I am an artist who has been working in the Boston area for the past five years as a muralist and curator. I graduated from Tufts University in 2014 with a degree in Sociology and a minor in Studio Art from the School of the Museum of Fine Arts. Since then I have grown my list of artistic collaborations to include many local businesses, collectives and organizations. Most recently, I was chosen by The Esplanade Association to design and paint a mural on one of their pumphouses along the Charles River, along with three other artists. I also have murals at Landry’s Bicycle, Intrepid Cafe, Inman Square Laundromat, and a half pipe on MIT Campus.
I work as Creative Director of Brain Arts Organization, Gallery Director at Dorchester Art Project, and curator at 1369 Coffeehouse, platforms I use to empower others and facilitate community-building arts experiences. This work is essential to my process of exploring and expressing my own internal artistic life. My self discovery is intrinsically linked to the community I cultivate for myself and others.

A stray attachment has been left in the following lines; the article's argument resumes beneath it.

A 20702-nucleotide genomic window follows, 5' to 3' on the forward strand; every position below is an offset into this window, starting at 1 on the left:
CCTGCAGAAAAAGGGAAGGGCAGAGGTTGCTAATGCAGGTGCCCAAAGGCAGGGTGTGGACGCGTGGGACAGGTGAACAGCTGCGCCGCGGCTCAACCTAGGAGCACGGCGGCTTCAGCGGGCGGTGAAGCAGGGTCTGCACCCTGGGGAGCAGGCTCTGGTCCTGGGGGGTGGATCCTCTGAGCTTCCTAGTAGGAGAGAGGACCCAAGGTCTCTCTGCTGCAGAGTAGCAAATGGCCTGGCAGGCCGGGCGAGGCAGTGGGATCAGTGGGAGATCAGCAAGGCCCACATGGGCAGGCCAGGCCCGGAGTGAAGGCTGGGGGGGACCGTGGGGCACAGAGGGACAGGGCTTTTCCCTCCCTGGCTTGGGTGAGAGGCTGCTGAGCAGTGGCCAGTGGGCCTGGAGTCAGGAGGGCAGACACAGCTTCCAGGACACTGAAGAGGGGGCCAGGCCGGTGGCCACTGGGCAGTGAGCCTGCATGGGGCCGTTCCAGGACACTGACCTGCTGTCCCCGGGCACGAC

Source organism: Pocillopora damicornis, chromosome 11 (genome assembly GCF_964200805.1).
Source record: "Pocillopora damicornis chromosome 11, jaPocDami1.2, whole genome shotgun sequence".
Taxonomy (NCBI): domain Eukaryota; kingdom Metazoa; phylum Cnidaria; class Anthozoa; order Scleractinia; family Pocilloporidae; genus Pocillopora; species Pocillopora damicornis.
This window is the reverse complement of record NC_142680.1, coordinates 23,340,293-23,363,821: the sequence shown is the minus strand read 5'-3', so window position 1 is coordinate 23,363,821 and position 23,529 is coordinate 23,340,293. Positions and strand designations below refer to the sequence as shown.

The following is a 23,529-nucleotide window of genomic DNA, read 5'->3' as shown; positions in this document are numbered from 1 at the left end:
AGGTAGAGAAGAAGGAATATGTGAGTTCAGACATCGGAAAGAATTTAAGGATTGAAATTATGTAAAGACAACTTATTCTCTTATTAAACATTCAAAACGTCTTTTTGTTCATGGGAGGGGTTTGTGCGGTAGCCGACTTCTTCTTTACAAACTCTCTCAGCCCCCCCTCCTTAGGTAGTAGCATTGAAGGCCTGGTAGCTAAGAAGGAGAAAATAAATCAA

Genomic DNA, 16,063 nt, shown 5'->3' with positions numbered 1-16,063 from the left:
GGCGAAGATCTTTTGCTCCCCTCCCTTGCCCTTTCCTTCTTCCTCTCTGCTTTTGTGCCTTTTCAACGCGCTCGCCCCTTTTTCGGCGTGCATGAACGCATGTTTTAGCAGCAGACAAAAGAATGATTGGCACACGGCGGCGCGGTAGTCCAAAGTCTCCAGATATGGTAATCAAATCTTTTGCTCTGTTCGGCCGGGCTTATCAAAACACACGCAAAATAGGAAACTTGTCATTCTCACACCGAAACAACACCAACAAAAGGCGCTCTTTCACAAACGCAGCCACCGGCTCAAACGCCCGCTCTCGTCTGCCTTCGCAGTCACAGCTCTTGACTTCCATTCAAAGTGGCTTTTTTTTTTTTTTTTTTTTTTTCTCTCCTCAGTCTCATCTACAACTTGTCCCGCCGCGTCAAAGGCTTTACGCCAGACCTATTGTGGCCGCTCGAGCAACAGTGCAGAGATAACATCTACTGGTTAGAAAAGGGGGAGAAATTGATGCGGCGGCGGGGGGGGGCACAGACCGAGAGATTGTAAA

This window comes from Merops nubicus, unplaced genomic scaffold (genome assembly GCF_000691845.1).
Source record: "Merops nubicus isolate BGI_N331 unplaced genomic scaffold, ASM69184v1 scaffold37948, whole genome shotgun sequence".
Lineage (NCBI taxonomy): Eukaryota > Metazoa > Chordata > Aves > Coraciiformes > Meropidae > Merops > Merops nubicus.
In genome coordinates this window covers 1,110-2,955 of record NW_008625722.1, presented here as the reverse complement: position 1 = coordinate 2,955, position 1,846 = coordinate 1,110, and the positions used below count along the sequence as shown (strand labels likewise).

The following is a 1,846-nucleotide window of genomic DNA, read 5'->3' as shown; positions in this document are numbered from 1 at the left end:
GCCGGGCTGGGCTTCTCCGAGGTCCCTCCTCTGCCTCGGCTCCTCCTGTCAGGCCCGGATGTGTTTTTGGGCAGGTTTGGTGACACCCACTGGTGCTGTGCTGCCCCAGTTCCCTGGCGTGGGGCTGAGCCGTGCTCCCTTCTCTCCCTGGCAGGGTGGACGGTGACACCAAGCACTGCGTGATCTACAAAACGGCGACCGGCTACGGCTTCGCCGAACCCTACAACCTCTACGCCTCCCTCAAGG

As an artist I embody the notion that we exist as reflections of each other, giving myself to the work of curation and community organizing in addition to my own art practice. In my academic studies of Sociology, I became interested in the process of identity creation and how it is influenced by society at large. These ideas are reflected in my Face Chain motif, which is a design found in most of my recent mural projects. The idea behind the Face Chain is that we al use each other to create who we are. I believe that we create our identities out of what other people are and have been. I believe that we are not distinct from those who exist in opposition to us, in fact it is those people who most make us who we are. The Face Chain addresses our individual existence in a highly polarized yet interconnected society, and attempts to illuminate this paradox through minimalist, symbolic design.